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What Are the Different Speech Recognition Techniques?

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  • Written By: Eugene P.
  • Edited By: Angela B.
  • Last Modified Date: 29 October 2016
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Several speech recognition techniques are used to capture spoken words and convert them into data that can be used by a software program. There are three broad ways to analyze speech in an effort to determine what is being said. The first is called discrete speech, meaning only a single word is spoken at a time. The second is known as connected speech, and words must be spoken in a certain manner to be understood. Finally, there is continuous speech, which is how most people normally speak.

The most common algorithm used to for all types of speech recognition techniques is the Hidden Markov Model (HMM). This system involves large data trees of phonemes, or basic sounds and syllables, which are divided by the statistical probability of one sound following another. By comparing each phoneme to a node in the data tree of sounds, the actual completed word can be determined with a high rate of accuracy in a relatively short period of time.

One problem that is difficult to overcome with some speech recognition techniques is isolating where a word starts and ends. This task is complicated by background noise in the room and the fact that some syllables have an audio signature that resembles a break between words. For this reason, discrete and connected speech recognition techniques are the most accurate.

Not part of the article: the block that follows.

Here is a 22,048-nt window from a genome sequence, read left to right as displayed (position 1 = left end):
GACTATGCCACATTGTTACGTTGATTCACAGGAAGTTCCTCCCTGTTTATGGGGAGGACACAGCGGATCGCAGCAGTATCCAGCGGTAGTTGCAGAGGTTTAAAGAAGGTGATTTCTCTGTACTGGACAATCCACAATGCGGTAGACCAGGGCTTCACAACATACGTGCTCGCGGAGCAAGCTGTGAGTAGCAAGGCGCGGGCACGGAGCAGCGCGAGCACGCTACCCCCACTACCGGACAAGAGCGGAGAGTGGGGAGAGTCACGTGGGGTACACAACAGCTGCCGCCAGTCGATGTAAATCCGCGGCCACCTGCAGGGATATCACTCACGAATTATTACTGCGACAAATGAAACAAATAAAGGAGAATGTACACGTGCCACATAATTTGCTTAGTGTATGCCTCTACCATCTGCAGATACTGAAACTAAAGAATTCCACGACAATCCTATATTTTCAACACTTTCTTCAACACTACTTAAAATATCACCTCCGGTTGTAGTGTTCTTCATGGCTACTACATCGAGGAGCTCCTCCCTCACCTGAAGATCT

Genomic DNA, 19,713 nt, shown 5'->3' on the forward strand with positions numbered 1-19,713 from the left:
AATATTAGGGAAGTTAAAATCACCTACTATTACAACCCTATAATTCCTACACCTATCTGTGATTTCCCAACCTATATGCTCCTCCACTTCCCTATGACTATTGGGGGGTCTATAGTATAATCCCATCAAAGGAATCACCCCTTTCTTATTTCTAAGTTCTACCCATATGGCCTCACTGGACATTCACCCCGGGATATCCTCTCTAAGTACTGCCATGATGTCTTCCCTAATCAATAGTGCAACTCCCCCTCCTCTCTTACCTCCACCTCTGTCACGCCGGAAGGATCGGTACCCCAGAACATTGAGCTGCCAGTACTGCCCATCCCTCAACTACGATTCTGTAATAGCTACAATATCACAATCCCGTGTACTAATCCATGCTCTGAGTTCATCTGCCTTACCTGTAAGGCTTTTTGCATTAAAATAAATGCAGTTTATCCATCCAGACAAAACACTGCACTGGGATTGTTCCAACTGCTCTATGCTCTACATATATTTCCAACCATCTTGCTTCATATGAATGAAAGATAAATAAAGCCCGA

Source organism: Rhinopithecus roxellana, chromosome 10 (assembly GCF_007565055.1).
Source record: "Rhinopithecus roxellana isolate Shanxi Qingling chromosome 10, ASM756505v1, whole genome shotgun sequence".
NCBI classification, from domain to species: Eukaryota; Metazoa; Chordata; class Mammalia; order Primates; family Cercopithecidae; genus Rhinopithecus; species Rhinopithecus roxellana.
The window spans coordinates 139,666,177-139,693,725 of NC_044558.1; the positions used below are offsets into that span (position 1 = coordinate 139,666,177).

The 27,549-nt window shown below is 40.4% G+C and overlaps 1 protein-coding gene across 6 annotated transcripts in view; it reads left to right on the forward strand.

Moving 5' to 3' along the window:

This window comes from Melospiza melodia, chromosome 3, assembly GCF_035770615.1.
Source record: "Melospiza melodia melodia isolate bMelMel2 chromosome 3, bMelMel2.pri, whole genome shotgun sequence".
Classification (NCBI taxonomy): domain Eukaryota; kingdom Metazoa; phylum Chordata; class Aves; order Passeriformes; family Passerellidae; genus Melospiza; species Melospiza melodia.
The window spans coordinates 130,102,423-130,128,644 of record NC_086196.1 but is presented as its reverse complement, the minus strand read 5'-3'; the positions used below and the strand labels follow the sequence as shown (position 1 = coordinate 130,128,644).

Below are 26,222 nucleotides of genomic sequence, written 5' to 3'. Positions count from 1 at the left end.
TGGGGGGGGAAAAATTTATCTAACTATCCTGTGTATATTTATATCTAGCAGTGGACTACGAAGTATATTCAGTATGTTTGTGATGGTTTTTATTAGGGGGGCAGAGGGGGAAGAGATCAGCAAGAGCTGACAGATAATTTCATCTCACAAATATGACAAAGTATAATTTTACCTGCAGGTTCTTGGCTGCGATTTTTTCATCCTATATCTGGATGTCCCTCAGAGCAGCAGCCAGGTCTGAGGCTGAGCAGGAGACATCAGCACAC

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Another factor that separates different speech recognition techniques is the issue of software vocabulary. Software that is interpreting speech can either have a very limited vocabulary with a high accuracy, or a large vocabulary that must be matched to a specific user’s individual speech patterns. When a program uses the HMM method of assembling words, the fewer the number of words that are understood, the more accurate the program can be. This is the method that most automated telephone systems use to decipher numbers or responses to questions.

Speech recognition techniques that understand a large vocabulary are usually designed to interact with very few or only one user. This is because the program must be trained to understand the speech patterns of the person speaking. The training involves reading pre-made paragraphs of text to the software. The words being read are known, so the program is able to build a statistical model of phonemes specific to the user. This gives the program a much better chance of understanding the user, but it also might hinder the program's understanding of people with whom it has not trained.

The most difficult of the speech recognition techniques is interpreting continuous or natural speech. Many people tend to run words together and speak at different speeds, so the accuracy of programs that translate continuous speech is lower than that of the other methods. Still, programs do exist that can translate this type of speech, some of them employing fuzzy logic and neural networks to help recognize patterns and isolate words.

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